Eliezer Halevi

Excerpted from translated eulogies by Shneur Razin and his nephew Avraham Rosenman, along with research* done by Avi Borenstein

Born in 1895, Eliezer Levi grew up in Ostrowiec in an ultra-Orthodox Hasidic family.

After his mother died of illness at an early age, Eliezer began to leave his family’s Hassidic way of life and began the Zionist-public period of his life. He established a public library in Ostrowiec. He encouraged the young Jewish people of the town to learn self-defense because there had been many disturbances in the town. He was in contact with the Zionist leader of Polish Jewry, Yitzhak Gruenbaum. Eliezer headed the Zionist Histadrut of Ostrowiec and had to often defend the antisemitic claims against the Jews of being Bolsheviks.

Eliezer was an accountant and a business correspondence writer. As a young man he was busy with his father's business as a wholesale flour merchant, traveling frequently to Warsaw,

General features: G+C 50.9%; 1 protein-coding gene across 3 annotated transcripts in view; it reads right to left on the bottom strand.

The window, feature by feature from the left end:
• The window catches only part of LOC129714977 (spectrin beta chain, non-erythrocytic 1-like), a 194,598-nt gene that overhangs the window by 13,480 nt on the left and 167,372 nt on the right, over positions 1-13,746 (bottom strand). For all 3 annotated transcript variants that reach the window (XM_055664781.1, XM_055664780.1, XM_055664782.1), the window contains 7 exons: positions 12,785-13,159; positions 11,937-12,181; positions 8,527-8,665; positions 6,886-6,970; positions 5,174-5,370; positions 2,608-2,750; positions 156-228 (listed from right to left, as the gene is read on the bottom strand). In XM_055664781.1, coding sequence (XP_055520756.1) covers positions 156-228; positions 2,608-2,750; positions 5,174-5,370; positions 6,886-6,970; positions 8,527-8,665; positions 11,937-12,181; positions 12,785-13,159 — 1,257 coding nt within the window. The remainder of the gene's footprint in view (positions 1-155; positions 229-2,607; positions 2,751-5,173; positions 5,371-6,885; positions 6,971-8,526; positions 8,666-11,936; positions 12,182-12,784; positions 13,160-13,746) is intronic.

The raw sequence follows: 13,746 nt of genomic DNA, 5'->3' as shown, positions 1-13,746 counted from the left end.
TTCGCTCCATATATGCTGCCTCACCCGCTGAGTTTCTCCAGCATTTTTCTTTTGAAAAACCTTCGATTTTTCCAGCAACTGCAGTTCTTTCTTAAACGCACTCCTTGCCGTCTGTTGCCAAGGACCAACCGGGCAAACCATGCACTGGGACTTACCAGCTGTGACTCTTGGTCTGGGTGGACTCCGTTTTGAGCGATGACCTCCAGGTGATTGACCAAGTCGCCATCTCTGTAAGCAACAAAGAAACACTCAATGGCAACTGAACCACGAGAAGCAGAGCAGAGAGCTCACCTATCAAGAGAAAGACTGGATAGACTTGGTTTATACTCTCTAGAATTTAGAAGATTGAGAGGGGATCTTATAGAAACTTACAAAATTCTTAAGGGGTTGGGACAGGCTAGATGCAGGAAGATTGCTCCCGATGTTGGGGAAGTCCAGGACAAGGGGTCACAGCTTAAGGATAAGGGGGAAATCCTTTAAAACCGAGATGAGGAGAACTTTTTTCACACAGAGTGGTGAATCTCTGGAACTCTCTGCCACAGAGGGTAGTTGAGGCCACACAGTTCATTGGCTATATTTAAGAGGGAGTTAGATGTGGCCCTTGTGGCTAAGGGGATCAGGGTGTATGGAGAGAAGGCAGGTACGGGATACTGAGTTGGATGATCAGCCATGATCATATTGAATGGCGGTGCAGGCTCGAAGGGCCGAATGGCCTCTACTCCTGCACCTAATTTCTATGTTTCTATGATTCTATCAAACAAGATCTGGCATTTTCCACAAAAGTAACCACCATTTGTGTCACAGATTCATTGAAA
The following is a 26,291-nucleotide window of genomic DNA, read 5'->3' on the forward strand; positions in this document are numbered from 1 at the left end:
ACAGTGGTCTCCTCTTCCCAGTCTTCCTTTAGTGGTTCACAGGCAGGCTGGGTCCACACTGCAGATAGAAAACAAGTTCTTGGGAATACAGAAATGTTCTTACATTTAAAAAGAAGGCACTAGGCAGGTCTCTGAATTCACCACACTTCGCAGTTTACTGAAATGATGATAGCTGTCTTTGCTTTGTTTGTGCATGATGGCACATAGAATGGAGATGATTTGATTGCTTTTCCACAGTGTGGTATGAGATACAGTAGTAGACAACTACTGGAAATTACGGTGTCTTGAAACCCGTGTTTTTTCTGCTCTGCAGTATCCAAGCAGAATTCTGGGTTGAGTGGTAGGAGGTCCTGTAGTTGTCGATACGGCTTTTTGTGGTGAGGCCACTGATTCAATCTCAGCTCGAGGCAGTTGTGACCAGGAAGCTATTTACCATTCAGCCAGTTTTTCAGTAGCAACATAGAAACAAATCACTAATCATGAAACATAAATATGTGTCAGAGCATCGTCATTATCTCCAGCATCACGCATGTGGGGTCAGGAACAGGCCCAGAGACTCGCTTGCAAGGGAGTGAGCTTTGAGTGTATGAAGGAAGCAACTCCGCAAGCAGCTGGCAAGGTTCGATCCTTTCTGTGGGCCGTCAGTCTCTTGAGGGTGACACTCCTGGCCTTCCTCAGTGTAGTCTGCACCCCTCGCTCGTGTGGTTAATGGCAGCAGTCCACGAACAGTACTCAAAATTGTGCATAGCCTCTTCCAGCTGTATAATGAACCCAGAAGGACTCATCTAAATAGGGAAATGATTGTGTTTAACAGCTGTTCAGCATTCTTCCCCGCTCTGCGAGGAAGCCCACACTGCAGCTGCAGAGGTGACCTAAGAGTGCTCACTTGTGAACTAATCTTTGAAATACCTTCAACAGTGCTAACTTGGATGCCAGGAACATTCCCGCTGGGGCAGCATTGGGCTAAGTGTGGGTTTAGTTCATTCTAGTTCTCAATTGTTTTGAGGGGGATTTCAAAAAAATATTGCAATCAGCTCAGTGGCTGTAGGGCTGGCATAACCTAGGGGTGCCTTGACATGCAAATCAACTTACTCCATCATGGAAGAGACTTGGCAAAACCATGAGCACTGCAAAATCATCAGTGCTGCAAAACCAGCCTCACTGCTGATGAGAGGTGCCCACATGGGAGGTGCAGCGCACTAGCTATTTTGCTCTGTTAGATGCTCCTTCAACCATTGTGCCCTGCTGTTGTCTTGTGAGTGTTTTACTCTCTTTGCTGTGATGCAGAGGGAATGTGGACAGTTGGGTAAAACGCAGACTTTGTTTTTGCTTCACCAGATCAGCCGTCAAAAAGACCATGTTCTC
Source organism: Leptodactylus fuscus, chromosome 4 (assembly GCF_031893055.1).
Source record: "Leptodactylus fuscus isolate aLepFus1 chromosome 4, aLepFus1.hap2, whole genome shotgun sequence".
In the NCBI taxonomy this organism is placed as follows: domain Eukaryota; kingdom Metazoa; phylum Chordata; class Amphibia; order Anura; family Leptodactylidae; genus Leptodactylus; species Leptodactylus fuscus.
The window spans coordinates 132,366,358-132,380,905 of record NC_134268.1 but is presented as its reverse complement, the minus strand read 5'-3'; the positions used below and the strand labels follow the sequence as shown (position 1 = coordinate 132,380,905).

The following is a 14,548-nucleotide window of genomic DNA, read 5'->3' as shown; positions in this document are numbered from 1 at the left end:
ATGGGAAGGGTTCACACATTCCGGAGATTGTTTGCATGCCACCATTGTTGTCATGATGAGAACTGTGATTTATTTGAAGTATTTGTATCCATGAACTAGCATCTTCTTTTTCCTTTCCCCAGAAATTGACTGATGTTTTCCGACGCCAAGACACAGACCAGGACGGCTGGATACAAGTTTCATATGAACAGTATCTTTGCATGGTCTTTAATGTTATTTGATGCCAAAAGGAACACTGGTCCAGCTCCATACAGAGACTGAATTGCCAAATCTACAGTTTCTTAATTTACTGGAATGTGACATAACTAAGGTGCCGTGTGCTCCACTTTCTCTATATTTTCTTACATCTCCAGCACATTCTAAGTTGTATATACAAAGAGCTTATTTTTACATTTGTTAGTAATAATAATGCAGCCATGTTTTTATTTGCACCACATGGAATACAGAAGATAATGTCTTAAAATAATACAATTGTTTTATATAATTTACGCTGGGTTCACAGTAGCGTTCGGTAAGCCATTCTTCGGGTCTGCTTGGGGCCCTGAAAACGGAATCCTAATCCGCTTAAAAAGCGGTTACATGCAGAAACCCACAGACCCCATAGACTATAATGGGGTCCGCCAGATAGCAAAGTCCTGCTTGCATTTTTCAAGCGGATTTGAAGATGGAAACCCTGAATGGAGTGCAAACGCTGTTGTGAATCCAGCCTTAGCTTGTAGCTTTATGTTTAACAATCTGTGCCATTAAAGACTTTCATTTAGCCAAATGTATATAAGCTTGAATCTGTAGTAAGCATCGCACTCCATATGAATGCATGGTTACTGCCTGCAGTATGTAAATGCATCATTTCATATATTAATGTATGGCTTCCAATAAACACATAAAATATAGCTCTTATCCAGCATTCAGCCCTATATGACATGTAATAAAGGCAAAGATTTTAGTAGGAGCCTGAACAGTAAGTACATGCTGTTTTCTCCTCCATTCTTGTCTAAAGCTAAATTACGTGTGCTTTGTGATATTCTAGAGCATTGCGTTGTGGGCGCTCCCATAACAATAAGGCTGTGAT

After World War I was over and Eliezer was in his 20s, he decided to immigrate to Israel despite his father's disapproval. Eliezer immigrated to Israel in 1923, changing his last name from Levi to Halevi. Arriving in Petah Tikva, he began working in building and orchards. He joined the Zionist pioneer camp in the Jezreel Valley and reached Kibbutz Geva in1928.

Eliezer took Zionism very seriously in Israel. He joined the radical “Al Hamishmar” group of Zionists that prioritized aliya of halutzim (pioneers) to work in agriculture.

Eliezer brought his brothers and sisters to Israel. His father even immigrated to Israel at the end of his life and was buried on the Mount of Olives. Eliezer brought his sister to Kibbutz Geva along with her one-year-old son Gideon. Gideon grew up there, got married and unfortunately lost his life in the Yom Kippur War.

His brother Yechiel Levi immigrated to Israel and grew up in Kibbutz Ginegar.

Eliezer, although never married, was not alone. Eliezer was one of the accountants in Geva and many learned from him. He was interested in every occupation and work. He especially enjoyed doing good deeds without the expectation of receiving a reward. He enjoyed spending time with the youth of the kibbutz.

Eliezer was a man devoted to his ideals- Judaism, socialist Zionism, and love of the Bible and Talmud. He passed away in 1985.

* Source: Kibbutz Geva archives and memorials